Recording Date: July 25, 1998
This version of the Die Like a Dog Quartet substitutes trumpeter Roy Campbell on trumpet. Otherwise, in addition to Bro"tzmann, the group includes percussionist Hamid Drake and bassist William Parker. From the perspective of free-style jazz, it does not get much better than this, the group totally in sync for three untitled pieces recorded live at the Fire in the Valley jazz festival in Amherst, Massachusetts. From any perspective, this very tight, highly disciplined unit is one of the leading ventures in the history of avant-garde jazz. On the second "tune, " they launch into a magnificent dialogue for forty minutes, rising and ebbing, with distinguished improvisations along the way. Campbell is a big plus, his clipped phrases, bold gestures, and confidant lines a welcome addition to the group sound. As to be expected, Bro"tzmann electrifies with never-ending torching, while Parker and Drake flow in and out with mesmerizing solidity.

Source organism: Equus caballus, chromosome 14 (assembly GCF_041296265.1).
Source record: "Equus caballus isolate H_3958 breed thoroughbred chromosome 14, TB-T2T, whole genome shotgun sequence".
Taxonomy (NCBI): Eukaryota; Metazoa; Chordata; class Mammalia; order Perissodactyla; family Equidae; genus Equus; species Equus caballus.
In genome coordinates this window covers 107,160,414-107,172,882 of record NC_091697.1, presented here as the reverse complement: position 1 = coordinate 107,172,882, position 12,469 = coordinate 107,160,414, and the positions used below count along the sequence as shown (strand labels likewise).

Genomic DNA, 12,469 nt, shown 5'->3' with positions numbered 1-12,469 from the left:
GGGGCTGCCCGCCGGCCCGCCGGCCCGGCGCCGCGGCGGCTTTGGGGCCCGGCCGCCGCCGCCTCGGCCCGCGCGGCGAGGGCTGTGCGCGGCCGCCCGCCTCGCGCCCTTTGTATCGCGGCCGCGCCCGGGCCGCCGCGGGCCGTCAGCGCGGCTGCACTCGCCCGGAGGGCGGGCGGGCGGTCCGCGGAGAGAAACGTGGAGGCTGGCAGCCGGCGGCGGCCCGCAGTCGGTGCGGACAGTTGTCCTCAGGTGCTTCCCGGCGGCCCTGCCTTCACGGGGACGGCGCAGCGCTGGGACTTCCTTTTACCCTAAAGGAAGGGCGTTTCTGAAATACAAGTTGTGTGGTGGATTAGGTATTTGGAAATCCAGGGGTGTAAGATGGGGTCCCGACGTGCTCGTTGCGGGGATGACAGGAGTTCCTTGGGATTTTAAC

All Music Guide
Die Like A Dog Quartet: From Valley To Valley Whenever Peter Bro"tzmann picks up a saxophone, he broadcasts a tremendous sense of urgency. He projects life experience with incredible emotional intensity-as freely and powerfully as a saxophonist has ever spoken. For some listeners, the force of his personal expression may be too much, so consider yourself warned. The fire here gets very hot.
Bro"tzmann's original Die Like A Dog Quartet, first recorded by FMP in '94, contained trumpeter Toshinori Kondo. The new quartet features trumpeter Roy Campbell instead. In many ways, the new recording improves on the old. From Valley to Valley documents a very urgent live performance from 1998's Fire in the Valley Festival in Amherst, Massachusetts.
Bro"tz's old comrades on this date include Hamid Drake on drums and William Parker on bass. These two have spent a lot of time working together, so they know how to tie down a groove. The relative tightness of the rhythm section helps anchor the wild, unrestrained freedom of the front line. Roy Campbell, who has his own records out as a leader on Delmark and Silkheart, stands aside Bro"tz without trying to step in front: playing witty contrapuntal lines and tugging the saxophone behemoth in new directions. As you might not expect, there is a wide variety of moods here, from exuberant to curious to contemplative. You might even have to turn up the volume in a couple of places.
- AAJ Staff,